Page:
The New Orleans Jazz Funeral procession has roots in traditional West Africa dances, with a tinge of voodoo. Brought to New Orleans by slaves, large traditional dances were held in Congo Square and were often squashed by various white leaders of the city. These illicit dances evolved into the famed Jazz Funeral during the early 1900’s and has since morphed into The Second Line; basically a neighborhood parade, half jazz march, half Soul Train ramble around the city.
Community groups mobilize friends and family, organize large marching bands, obtain a permit and plan the route through the city. This route is only announced the night before, a top-secret tradition. The parade can last hours, travel many miles, and have numerous pit stops. The parade this Sunday afternoon was slated to start at noon at the downtown Hilton. As we approached the hotel, we realized this wasn’t going to be your typical parade; There were already two large trailers with oil can smokers selling BBQ, and plenty of coolers full of beer and soda.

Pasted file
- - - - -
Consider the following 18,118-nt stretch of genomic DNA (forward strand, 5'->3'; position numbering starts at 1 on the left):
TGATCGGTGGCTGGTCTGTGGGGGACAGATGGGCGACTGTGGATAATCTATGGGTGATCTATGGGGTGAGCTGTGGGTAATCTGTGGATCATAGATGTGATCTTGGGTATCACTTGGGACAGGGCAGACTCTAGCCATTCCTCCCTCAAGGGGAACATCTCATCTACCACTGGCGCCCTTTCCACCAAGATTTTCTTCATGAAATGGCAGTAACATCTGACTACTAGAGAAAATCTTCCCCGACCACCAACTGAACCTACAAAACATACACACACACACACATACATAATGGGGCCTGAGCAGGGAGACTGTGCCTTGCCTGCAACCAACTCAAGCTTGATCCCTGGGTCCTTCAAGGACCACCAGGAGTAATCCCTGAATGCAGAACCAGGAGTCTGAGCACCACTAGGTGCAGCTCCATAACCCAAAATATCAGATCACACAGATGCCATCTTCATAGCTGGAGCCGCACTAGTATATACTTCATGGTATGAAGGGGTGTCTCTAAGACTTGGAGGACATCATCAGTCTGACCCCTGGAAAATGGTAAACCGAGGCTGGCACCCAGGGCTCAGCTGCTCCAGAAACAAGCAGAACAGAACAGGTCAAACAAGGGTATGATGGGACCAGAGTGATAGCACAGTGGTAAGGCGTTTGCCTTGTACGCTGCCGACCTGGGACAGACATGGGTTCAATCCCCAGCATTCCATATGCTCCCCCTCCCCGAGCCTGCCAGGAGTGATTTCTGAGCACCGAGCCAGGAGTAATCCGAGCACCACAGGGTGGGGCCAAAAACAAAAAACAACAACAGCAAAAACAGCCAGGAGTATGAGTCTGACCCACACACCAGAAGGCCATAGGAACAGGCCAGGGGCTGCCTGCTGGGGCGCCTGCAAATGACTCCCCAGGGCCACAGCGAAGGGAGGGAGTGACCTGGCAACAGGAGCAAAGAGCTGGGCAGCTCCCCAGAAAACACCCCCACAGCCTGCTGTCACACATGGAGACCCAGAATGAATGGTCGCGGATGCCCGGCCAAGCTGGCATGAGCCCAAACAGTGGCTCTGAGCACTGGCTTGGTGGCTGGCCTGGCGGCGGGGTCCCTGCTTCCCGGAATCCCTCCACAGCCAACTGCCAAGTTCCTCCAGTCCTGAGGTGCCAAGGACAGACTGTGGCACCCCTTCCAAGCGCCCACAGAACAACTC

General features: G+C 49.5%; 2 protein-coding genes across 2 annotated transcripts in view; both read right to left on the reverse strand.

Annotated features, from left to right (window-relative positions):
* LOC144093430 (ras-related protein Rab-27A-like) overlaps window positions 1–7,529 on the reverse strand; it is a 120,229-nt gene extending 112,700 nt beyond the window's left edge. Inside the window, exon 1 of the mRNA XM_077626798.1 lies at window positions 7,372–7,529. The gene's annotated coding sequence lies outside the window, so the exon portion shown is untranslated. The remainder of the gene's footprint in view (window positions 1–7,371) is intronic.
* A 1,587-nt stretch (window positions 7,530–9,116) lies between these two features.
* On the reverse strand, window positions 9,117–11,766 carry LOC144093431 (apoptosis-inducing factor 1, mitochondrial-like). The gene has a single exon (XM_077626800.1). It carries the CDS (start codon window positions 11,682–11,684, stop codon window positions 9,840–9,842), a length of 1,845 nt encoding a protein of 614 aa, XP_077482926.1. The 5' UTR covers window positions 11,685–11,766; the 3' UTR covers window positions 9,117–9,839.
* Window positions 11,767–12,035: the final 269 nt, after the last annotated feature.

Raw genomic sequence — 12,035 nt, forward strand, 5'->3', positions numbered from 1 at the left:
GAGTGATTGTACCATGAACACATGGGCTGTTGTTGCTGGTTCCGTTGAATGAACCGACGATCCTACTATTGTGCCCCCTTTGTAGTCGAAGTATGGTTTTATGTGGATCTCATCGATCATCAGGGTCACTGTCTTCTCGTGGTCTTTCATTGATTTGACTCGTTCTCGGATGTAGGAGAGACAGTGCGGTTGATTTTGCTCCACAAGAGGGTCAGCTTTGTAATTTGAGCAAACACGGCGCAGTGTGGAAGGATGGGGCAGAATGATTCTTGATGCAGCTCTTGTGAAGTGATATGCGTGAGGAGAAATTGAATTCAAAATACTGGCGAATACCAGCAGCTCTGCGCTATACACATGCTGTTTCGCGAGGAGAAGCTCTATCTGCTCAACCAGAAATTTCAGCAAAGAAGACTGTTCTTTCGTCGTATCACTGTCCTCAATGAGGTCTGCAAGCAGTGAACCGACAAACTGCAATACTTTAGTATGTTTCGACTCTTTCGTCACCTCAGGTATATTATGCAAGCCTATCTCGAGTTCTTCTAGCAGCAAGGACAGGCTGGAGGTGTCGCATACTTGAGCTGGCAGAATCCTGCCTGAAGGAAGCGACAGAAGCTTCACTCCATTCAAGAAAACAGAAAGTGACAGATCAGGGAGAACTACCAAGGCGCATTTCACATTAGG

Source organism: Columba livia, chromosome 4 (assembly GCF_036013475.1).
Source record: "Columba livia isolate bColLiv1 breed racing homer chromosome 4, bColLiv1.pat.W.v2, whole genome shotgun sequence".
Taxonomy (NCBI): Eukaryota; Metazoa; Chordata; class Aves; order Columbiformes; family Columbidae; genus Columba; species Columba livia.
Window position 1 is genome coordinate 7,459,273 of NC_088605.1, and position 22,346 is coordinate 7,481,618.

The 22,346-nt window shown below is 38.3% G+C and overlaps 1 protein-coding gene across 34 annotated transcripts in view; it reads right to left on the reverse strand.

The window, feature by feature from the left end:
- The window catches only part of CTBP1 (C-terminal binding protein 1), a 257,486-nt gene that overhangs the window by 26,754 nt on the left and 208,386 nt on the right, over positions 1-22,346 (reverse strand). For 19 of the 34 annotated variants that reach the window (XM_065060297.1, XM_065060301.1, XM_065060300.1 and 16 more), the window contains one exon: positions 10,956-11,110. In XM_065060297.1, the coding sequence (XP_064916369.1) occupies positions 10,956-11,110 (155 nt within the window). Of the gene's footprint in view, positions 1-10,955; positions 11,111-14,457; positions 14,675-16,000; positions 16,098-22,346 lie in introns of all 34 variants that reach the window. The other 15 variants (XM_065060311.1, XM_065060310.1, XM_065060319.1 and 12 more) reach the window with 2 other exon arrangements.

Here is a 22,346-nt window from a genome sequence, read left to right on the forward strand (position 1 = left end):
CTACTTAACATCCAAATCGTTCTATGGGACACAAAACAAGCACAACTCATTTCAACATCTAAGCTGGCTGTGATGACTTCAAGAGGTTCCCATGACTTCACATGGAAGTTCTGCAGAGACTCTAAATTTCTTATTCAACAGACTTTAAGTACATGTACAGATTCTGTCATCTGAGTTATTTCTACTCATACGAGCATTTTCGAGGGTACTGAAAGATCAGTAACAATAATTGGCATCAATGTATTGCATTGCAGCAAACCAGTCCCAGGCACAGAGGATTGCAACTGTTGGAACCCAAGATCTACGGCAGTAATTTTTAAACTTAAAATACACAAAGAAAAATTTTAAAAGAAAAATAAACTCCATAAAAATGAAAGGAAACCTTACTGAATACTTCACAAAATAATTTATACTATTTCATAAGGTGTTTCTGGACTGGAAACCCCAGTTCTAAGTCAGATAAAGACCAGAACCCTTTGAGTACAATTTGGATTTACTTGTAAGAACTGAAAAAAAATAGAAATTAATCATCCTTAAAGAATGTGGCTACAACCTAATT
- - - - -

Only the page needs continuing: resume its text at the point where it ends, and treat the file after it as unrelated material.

Outside the lobby doors, the rag-tag band milled about, instruments in one hand, beer in the other. The crowd of locals started to build up; they parted at the entrance of the hotel, forming a corridor with some holding a thin rope to keep the front row rabid fans at bay. The band slowly got organized and started to play, a funky up-tempo loud jazz. The Parade Marshals emerged from the hotel one by one strutting their stuff and throwing down dance moves, gliding and jiving: the crowd went nuts!
Within a few minutes the crazy parade was on the move. Dancing marshals first, band second, crowd third, two guys with large beer-filled coolers next up, all followed by our police car escort.
The parade snaked through town picking up followers along the way, stopping occasionally for a hoe-down; the band would stop marching, and start to play crazy loud; everyone was dancing and jumping around. Then the parade suddenly headed down a side street and stopped at a small intersection for a longer break, the first of many along the route.
There was a small bar on one corner and a few ‘bar cars’ parked in the street. One of these was doing brisk business; a guy with his pick-up, liquor bottle lined up on the roof of the cab. He had a wad of cash in one hand and a megaphone in the other, taking orders and furiously making cocktails in plastic cups; Only in New Orleans.